McCallum sees potential in Japanese women
By Zilia Papp
Former Canada women's captain Kelly McCallum will be an interested observer when Japan travel to Singapore for the Women's Rugby World Cup 2010 qualifier for the Asian region and come face to face with their hosts on Wednesday.
McCallum is no stranger to international rugby, the fly half having captained Canada to fourth place in the last Women's Rugby World Cup on home soil in 2006, but now has a new role as a coaching advisor to the Japanese national side in both Sevens and fifteens.
"Singapore will have home advantage in a hot climate; they are similar in size but a tough opponent," admitted McCallum. "The team's other focus is on the physically stronger Kazakhstan who they might face in their second game."
Kazakhstan would be an intriguing opponent for Japan, having been the leading force in women's rugby in Asian for a number of years and having represented the region at the 2006 World Cup and come face to face with McCallum's side at that tournament, suffering a 45-5 loss in the pool stages.
McCallum, therefore, has some ideas if Japan do face Kazakhstan on Friday for a place at Women's Rugby World Cup 2010 alongside three-time defending champions New Zealand, 2006 runners up and hosts England, bronze medallist France, Canada, USA, South Africa, Wales, Ireland, Scotland, Sweden and Australia.
"Kazakhstan and Japan are very similar, they are both very good at getting the ball wide," explained McCallum. "If Japan gets well organised defensively, they will do well.
Similarities clear to see
"Kazakhstan has about four key players, and the game revolves around them, so if they can target them, it is for their advantage. This is what we did with Canada, when we played Kazakhstan at the pool stages in the 2006 World Cup."
So far, McCallum seems to have been successful in translating her international experience at the Women's Rugby World Cups in 2002 and 2006 to an effective coaching career in Japan.
"I can relate to them because my experiences are so similar to theirs," she explained. "At my first World Cup in Spain in 2002, I was overwhelmed. It was after that World Cup that I knew I had to go overseas to get better, and be able to deal with the pressure at an international stage.
"I played at Richmond Rugby Club in West London for three years, and with this experience my ability to work under pressure greatly improved. It built my confidence that I could compete with the top players in the world, because these were the players I was playing with and against. This is a similar experience to what the Japanese need.
"Japanese players are very highly skilled; they just need more confidence.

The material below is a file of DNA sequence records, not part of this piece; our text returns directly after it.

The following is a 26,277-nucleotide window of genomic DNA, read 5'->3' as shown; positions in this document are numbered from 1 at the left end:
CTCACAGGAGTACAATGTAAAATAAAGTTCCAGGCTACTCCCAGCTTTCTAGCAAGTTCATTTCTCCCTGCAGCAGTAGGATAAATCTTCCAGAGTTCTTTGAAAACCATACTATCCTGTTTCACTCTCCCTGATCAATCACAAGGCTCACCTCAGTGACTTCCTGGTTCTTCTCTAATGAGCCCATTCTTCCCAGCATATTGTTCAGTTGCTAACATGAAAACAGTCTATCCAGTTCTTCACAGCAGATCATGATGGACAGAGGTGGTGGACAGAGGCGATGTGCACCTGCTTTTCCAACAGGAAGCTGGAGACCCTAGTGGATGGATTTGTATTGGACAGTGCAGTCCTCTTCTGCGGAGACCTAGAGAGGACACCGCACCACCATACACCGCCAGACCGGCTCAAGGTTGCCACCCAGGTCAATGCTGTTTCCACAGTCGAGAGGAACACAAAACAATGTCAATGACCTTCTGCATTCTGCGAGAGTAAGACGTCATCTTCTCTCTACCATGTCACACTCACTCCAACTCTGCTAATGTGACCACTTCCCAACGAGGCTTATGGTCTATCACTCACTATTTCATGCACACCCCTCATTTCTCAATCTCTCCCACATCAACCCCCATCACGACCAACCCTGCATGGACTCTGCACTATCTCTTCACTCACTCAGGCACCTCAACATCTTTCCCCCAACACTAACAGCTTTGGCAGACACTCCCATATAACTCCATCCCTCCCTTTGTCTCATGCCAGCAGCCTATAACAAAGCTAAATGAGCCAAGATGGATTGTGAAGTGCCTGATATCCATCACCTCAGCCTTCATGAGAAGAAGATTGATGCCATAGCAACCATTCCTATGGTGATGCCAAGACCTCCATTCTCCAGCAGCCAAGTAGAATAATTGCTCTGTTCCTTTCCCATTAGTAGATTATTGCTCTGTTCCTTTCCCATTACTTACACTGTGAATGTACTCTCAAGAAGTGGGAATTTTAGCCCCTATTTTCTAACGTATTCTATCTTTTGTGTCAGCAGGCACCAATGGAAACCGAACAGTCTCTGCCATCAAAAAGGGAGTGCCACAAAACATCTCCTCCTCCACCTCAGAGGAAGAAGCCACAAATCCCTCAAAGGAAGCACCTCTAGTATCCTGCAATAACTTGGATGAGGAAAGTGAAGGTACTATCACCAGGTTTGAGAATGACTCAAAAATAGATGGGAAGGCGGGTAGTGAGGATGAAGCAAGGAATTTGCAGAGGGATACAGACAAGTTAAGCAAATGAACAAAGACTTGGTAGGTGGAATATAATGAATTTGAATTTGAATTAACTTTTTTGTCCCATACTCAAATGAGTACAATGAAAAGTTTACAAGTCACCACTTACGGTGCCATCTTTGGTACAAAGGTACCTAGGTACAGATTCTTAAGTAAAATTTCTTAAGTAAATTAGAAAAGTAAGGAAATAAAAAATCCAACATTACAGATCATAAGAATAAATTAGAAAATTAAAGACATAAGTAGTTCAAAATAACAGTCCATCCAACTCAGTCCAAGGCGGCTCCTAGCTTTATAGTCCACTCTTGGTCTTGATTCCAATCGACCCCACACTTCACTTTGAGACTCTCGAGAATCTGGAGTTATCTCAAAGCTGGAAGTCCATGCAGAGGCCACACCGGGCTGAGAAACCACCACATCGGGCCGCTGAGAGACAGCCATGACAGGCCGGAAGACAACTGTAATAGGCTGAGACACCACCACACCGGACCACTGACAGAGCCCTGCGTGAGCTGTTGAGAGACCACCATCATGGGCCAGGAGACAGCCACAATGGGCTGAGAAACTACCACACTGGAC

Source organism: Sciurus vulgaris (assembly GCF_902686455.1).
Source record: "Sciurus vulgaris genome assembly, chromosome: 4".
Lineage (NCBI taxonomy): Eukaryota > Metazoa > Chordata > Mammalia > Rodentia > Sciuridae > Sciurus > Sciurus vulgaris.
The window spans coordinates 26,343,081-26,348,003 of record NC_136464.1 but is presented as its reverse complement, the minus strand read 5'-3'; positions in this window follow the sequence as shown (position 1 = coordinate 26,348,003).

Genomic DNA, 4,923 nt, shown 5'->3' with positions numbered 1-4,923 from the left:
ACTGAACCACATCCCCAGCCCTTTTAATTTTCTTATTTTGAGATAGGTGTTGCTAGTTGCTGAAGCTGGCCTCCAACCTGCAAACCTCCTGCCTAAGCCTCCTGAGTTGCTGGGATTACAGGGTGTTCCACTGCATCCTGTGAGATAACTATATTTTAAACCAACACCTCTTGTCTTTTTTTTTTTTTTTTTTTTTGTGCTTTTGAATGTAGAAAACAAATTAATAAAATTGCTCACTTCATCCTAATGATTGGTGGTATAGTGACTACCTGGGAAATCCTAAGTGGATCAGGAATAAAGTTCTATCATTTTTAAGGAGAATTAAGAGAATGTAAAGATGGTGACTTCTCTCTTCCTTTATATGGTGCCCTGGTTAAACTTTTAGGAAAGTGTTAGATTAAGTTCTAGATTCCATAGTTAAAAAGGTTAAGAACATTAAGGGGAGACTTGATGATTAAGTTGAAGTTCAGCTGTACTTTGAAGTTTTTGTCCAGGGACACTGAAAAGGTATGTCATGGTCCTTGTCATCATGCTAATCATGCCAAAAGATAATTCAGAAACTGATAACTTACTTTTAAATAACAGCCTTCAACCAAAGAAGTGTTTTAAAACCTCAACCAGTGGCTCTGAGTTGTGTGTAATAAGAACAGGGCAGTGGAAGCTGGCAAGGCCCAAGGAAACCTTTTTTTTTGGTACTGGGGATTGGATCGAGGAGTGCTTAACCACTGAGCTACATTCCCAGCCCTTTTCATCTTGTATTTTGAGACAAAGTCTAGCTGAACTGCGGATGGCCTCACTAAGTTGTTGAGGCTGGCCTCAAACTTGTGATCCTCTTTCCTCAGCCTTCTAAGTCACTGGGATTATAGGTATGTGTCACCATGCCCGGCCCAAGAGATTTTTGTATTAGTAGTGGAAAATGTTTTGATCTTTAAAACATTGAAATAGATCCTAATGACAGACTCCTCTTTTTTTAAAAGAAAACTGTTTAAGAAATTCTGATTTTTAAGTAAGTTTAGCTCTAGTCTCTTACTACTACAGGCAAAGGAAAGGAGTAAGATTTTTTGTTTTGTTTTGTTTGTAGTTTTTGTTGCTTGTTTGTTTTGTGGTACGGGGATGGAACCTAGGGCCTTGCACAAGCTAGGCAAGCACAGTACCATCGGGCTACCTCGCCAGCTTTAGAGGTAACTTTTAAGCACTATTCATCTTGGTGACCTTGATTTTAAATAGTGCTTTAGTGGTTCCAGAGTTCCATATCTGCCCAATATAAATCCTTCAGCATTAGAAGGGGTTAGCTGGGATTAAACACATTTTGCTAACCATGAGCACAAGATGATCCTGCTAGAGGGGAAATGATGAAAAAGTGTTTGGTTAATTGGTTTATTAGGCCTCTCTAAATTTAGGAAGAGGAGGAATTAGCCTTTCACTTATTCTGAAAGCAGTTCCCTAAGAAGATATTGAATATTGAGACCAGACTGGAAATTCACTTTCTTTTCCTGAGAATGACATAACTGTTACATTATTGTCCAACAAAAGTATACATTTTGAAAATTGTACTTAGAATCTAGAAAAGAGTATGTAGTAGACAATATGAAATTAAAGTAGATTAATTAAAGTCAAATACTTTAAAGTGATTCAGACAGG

"One great role model in this respect is lock Haruka Takahashi, who came to the game in her late twenties. She is now one of the best players of Sydney University and she represented New South Wales in the last three years. She is a great boost to the team."
McCallum also played for Sydney University until captaining her country at the last Women's Rugby World Cup.
"It was an honour to be captain at the World Cup on home ground," enthused McCallum. "I was captain for three years leading up to the World Cup and I knew that I will retire after that event.
"The pool games were played at local clubs, and the fans and the atmosphere were amazing. We came in fourth in the tournament, just like four years before, but we almost beat England in the semis. It was very exciting and a great experience, it really helped to promote the game back home."
Following the tournament, she returned to coach Sydney University as her husband Lance Hayward was involved with the Waratahs as Academy backs coach and high performance analyst. Hayward's new appointment as analyst and backs coach at the Japanese top level corporate rugby team Ricoh Black Rams brought the family to Japan in 2008.
McCallum got quickly involved with the women's side and was soon invited by the Japanese Women's Rugby Union to help with defence and attack coaching at selection and training camps leading up to Rugby World Cup Sevens 2009 in Dubai, while she also coached fifteen's game against the Korean club team Seoul Sisters in Tokyo back in July.
The 36-year-old hopes to lend her experience to the Japanese side, even as far as leading them to the next World Cup. For now she continues to combine her role with raising her two young daughters, two-year-old Tessa often accompanies her mum to practice and already likes to stand the balls on cones for kicking.
With McCallum's presence, women's rugby might just be about to go through a 'girl power' revolution in traditional Japan.
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